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Baer Borges And Other Sonnets: Poems 03

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This collection of hard-edged, contemporary sonnets takes an uncompromising look at the current times, and our human failings and foibles. Although markedly contemporary in its subjects, the book presents keen awareness of the past and its unrelenting relationship with the present. The collection includes translations from two legendary sonneteers: Portuguese warrior-poet, Luis de Camoes (1524-1580), and twentieth-century Argentine, J L Borges (1899-1986). Baer's sonnet translations are widely praised for capturing the subtleties and soaring spirits of the originals.

Collection of poems written by retired professor William Baer.  Paperback

Elia Kazan Interviews

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Amid extraordinary controversy at the Academy Awards ceremony in 1999, Elia Kazan was belatedly presented a Lifetime Achievement Award for his distinguished career as a director of American films. Despite the protests regarding his "friendly" testimony at the HUAC hearings in 1952, there was never any question that Kazan's cinematic accomplishments merited the long-overdue award. Few would dispute his being one of the great creative artists of the twentieth century.

Born an Anatolian Greek in Istanbul in 1909, Kazan emigrated with his parents from Turkey to the United States when he was four. As a young New York director, Kazan revolutionized American theater with his productions of A Streetcar Named Desire and Death of a Salesman. He was the director also of some of Hollywood's most acclaimed films, including A Tree Grows in Brooklyn, Gentleman's Agreement, A Streetcar Named Desire, Viva Zapata!, East of Eden, and On the Waterfront. Nevertheless, all his accomplishments since 1952 were greatly affected by his decision during the Cold War to testify at the HUAC hearings and to give the names of Communists he knew in the film industry.

In this collection as he discusses his social themes, his relationship with actors, his collaborations with writers, and his film style, Kazan is passionate, blunt, and often colorfully opinionated. The interviews cover nearly forty years and reveal a man who is remarkably thoughtful, candid, and willing to discuss any aspect of his long career. He speaks of his close relationships with Tennessee Williams, Arthur Miller, Marlon Brando, and James Dean; of his involvement with the Group Theatre, the Actors Studio, Lincoln Center, and "method" acting; of his many artistic successes and failures; and of his difficult decision to testify at the HUAC hearings.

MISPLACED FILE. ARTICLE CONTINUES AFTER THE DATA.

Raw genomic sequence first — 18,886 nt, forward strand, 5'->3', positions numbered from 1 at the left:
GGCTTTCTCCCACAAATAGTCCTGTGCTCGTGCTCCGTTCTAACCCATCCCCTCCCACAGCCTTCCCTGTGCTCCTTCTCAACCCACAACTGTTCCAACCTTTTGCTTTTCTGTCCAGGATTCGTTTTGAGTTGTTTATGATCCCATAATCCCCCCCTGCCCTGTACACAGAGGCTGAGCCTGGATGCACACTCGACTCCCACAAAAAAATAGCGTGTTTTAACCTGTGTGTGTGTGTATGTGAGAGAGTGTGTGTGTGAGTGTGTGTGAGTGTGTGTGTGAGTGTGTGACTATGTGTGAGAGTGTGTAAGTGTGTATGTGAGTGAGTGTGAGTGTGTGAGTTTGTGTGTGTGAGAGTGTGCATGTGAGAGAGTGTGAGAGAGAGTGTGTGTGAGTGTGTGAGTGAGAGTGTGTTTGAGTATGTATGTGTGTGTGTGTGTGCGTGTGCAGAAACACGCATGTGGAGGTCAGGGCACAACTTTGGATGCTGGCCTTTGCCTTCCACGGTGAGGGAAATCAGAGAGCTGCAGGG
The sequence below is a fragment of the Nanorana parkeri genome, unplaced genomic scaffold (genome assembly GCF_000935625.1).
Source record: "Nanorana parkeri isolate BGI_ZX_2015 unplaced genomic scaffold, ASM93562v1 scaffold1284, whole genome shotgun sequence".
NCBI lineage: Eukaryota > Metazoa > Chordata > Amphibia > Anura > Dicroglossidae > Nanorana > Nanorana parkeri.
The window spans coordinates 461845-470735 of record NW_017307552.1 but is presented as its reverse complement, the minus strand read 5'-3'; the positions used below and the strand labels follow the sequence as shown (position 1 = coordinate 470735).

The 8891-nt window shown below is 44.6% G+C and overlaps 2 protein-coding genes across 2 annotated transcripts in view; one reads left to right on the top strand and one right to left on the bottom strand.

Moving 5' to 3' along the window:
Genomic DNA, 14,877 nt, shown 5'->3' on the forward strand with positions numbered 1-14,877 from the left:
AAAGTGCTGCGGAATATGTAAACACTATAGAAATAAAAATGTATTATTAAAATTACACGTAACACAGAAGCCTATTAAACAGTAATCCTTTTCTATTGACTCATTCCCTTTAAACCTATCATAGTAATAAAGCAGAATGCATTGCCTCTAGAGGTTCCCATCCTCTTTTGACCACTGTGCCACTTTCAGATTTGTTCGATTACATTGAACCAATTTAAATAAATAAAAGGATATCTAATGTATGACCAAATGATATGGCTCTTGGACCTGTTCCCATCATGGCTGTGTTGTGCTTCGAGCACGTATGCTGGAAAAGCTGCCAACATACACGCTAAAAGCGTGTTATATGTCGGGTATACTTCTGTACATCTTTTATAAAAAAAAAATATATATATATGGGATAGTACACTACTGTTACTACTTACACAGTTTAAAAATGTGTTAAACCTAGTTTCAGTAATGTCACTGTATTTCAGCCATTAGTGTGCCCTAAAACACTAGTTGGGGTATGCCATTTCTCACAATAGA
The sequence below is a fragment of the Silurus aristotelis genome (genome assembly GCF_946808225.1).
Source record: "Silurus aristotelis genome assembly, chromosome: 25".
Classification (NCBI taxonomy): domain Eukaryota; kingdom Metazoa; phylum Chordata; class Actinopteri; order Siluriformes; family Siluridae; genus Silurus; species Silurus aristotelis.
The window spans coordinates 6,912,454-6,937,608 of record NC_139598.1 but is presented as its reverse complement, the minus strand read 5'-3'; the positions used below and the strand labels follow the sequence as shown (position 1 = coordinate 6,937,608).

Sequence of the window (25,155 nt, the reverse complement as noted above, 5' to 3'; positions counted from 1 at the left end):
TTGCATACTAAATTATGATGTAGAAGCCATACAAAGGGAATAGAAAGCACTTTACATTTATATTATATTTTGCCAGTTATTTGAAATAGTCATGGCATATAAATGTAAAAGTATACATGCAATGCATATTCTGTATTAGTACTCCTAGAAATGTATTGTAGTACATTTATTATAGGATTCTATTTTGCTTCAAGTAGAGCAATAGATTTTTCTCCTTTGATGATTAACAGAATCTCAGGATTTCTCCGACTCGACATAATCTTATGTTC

Edited by retired UE professor William Baer

Hemingway and Italy

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From his World War I service in Italy through his transformational return visits during the decades that followed, Ernest Hemingway's Italian experiences were fundamental to his artistic development. Hemingway and Italy offers essays from top scholars, exciting new voices, and people who knew Hemingway during his Italian days, examining how his adopted homeland shaped his writing and his legacy. The collection addresses Hemingway's many Italys--the terrain and people he encountered during his life and the country he transposed into his fiction. Contributors analyze Hemingway's Italian works, including A Farewell to Arms, Across the River and into the Trees, lesser-known short stories, fables, and even a previously unpublished Hemingway sketch, "Torcello Piece." The essays provide fresh insights on Hemingway's Italian life, career, and imagination. Contributors: Giacomo Ivancich - Ruggero Caumo - Scott Donaldson - Sergio Perosa - Rosella Mamoli Zorzi - Davide Lorigliola - Alberto Lena - Miriam B. Mandel - Michael Kim Roos - John D. Schwetman - Adam Long - Marina Gradoli - Piero Ambrogio Pozzi - Kirk Curnutt - Cam Cobb - Kei Katsui

Hemingway's Spain: Imagining The Spanish World